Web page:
Up to a foot of snow buries Oklahoma, Arkansas, Kansas and Texas

Chicago escaped the latest spring storm rather unscathed compared to some of our neighbors to the south.   Up to a foot of new snowfall is being reported this Sunday morning across portions of four southern states   The snow extended as far south as north Texas where some suburban residents of Dallas awoke to over a half foot of snow. 

Here are some of the storm totals                                    Below:  Fayetteville, Arkansas at 8:15 this AM

03 21 2010 0815_s fayetteville ar.jpg12.0″  Fayetteville, AR

12.0″  Fort Scott, KS

12.0″  Jerico Springs, MO

12.0″  Siloan Springs, OK

11.5″  Westville, OK

 8.3″   Carbondale, KS

 8.0″   Plano, TX

 8.0″   Miami, OK

 8.0″   Sadalaia, MO

 5.6″   McKinney, TX


Below:  Winter Storm Warnings are still in effect this Sunday morning from Kansas City, Missouri to Dallas, TX 




Snow should disappear in the Chicago area as temperatures rebound quickly

After a mostly cloudy cool day Sunday, astronomical spring will shift
in gear Monday and with winds shifting to the southwest temperatures
are expected to return to the 60-degree level by Tuesday afternoon.
This means the thin layer of snow deposited over much of the area
Saturday–greatest amounts were between 2 and 3 inches–will probably
be gone, perhaps as soon as Monday.

Heavy snows to the south

a strong low pressure system tracks east out of the southern plains,
Winter Storm Warnings were posted for eastern Oklahoma, southeast
Kansas, Southwest Missouri and northwestern Arkansas where
Saturday-Sunday snowstorm totals of 6 to 12 inches were forecast. The
cold air was to moderate, with primarily rain expected as the low
center tracks east reaching the mid-Atlantic coast Tuesday.

Warmup next weekend

through Friday northeastern Illinois temperatures are expected to
average a little above seasonal norms with 60-degree readings marking
the return of strong southerly winds the start of next weekend.

The spectacle of a double rainbow

Dear Tom,
On March 11, I saw a large rainbow with another one that was very dim surrounding it. Were my eyes playing tricks on me?

–Terry Sandhill
Dear Terry,
The spectacle of a double rainbow — so-called primary and secondary (or supernumerary) — is a grand sight and several were seen across northern Illinois and Indiana on March 11.
Rainbows form when sunlight passes into raindrops and, after reflection within the drops and refraction, leaves the raindrops and returns to our eyes separated into the colors of the spectrum. The color sequence in the primary rainbow, from the outside inward, is red, yellow, green and blue. A secondary, and fainter, rainbow forms above the primary when some of the light is reflected twice within each raindrop. The supernumerary color sequence is reversed because of the double reflection.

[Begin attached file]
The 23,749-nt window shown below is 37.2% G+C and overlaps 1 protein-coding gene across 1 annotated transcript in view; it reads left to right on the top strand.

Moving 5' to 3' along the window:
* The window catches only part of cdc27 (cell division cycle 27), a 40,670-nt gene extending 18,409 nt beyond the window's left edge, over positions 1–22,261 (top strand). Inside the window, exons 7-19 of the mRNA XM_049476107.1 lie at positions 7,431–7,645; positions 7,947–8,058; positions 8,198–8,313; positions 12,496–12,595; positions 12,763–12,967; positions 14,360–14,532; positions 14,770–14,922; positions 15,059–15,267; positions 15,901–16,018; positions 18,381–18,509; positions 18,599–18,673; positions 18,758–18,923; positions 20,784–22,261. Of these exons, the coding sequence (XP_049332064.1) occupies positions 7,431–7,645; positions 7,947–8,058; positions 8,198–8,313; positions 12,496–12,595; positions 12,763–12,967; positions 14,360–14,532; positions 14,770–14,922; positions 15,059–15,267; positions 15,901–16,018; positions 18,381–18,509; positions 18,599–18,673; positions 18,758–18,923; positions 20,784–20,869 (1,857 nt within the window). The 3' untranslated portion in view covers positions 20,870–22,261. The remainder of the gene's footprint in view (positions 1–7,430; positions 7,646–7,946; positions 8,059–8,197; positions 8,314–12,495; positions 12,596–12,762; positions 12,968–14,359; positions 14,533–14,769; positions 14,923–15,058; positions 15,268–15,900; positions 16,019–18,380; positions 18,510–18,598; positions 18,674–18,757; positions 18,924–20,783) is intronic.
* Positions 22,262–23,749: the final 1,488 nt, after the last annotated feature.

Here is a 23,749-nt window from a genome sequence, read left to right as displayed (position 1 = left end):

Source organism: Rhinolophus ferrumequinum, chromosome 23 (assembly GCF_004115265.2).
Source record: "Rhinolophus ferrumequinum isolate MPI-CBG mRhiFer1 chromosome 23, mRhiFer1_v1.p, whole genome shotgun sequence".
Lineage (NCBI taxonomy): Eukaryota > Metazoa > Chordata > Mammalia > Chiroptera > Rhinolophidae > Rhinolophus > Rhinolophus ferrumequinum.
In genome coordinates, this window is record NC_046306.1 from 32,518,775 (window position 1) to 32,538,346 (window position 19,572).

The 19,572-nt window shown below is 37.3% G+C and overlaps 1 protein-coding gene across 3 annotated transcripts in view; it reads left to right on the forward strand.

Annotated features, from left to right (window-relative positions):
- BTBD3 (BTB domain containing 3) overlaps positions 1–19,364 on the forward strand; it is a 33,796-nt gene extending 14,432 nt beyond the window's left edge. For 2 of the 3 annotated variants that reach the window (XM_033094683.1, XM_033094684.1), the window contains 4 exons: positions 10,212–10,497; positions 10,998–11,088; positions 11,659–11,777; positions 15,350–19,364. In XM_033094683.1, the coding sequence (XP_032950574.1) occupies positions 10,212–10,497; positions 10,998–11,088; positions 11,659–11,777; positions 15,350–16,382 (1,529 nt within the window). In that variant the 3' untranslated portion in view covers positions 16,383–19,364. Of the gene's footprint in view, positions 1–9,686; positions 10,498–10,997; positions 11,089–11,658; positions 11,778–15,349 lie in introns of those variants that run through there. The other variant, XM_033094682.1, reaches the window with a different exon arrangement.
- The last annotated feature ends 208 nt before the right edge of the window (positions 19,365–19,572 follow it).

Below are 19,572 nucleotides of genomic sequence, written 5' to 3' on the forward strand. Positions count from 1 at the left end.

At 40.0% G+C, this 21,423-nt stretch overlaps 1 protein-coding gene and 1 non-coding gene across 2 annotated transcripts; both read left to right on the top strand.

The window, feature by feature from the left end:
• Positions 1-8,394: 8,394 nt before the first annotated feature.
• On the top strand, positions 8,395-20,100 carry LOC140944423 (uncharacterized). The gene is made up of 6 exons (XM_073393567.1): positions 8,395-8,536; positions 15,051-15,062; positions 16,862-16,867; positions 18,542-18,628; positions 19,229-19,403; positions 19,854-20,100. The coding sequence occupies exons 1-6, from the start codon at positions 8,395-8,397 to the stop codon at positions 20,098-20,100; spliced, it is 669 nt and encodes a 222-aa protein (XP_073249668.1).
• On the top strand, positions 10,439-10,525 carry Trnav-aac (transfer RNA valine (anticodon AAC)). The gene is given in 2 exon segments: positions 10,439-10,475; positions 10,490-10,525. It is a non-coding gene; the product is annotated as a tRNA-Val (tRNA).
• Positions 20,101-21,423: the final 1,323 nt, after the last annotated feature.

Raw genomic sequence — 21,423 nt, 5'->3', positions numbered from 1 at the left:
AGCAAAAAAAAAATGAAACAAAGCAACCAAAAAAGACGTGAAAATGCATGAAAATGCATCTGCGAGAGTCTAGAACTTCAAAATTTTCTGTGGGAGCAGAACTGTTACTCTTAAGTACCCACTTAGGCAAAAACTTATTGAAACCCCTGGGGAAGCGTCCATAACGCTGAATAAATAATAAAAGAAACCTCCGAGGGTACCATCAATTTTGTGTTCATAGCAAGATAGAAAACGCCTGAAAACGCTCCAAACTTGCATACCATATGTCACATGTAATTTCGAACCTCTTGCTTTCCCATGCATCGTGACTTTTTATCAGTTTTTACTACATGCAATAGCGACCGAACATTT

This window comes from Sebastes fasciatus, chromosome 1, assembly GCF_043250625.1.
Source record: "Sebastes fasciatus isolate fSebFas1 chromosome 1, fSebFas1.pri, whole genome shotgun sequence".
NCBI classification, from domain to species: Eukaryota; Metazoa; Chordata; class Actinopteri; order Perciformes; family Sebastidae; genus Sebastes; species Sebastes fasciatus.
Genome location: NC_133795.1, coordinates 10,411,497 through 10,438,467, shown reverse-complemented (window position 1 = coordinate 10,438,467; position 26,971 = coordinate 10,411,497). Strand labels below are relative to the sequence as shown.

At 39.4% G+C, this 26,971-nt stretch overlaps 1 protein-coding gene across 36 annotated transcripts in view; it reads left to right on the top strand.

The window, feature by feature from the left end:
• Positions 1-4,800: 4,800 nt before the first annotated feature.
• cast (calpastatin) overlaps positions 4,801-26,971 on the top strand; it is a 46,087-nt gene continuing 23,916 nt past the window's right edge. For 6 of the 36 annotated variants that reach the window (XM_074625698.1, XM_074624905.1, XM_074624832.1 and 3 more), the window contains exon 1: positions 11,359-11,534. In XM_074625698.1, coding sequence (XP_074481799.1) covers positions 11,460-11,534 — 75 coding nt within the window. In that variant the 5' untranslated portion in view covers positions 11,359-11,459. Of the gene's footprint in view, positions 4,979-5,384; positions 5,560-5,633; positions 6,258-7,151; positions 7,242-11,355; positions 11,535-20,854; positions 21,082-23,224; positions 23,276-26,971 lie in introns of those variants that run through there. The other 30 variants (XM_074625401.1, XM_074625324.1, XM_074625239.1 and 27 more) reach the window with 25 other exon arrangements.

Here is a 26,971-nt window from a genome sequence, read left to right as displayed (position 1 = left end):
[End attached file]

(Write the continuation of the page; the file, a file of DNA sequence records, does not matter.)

4PM Storm Update

Snow continues to fall across much of the Chicago area this afternoon.  The snow is not as intense, or as heavy as it was earlier today, and is mixing with rain over some southern suburbs. 

While some accumulation has been noted this afternoon, it appears that a good portion of the snow is melting, especially on road surfaces and sidewalks.

This Evening:   The snow or snow/rain mix is expected to decrease in intensity.  Any additional accumulation should be 1″ or less. 

Overnight:  The snow should taper to flurries or sprinkles.   Surface temperatures will fall below 32F away from Lake Michigan, leading to some re-freeze.   Be on the lookout for icy patches on sidewalks, secondary roads and bridges if you are going to be out and about tonight. 

A few recent snowfall totals:

3.0″  Cary

2.5″  De Kalb

1.5″  Batavia

1.1″  Chicago-O-Hare

1.1″  Chicago- Midway


12:30PM Storm Update

The steady snow that has encompaseed much of the Chicago area this morning will become more intermittent this afternoon as the atmospheric forcing that is driving the precipitation begins to weaken. 

North of I-80:   Total snow accumulation of 1″ to 3″ is expected on grassy areas/rooftops.   Pavement (sidewalks and roads) should remain generally wet with some slush.

South of I-80:  Little or no accumulation is expected (under 1″). 

Tonight:   All of the snow and rain should taper or end with little or no additional accumulation expected. 


Below:  The short term snowfall forecast from NCEP’s (National Center for Environmental Prediction) RUC model.  Note that the additional snowfall accumulation this afternoon across northern Illinois should be around 1″ or less, while the heaviest snows (perhaps in excess to 8″!) are expected to fall from Kansas City to Tulsa.  
snwtot_nc_12.pngGraphic courtesy of NOAA/NCEP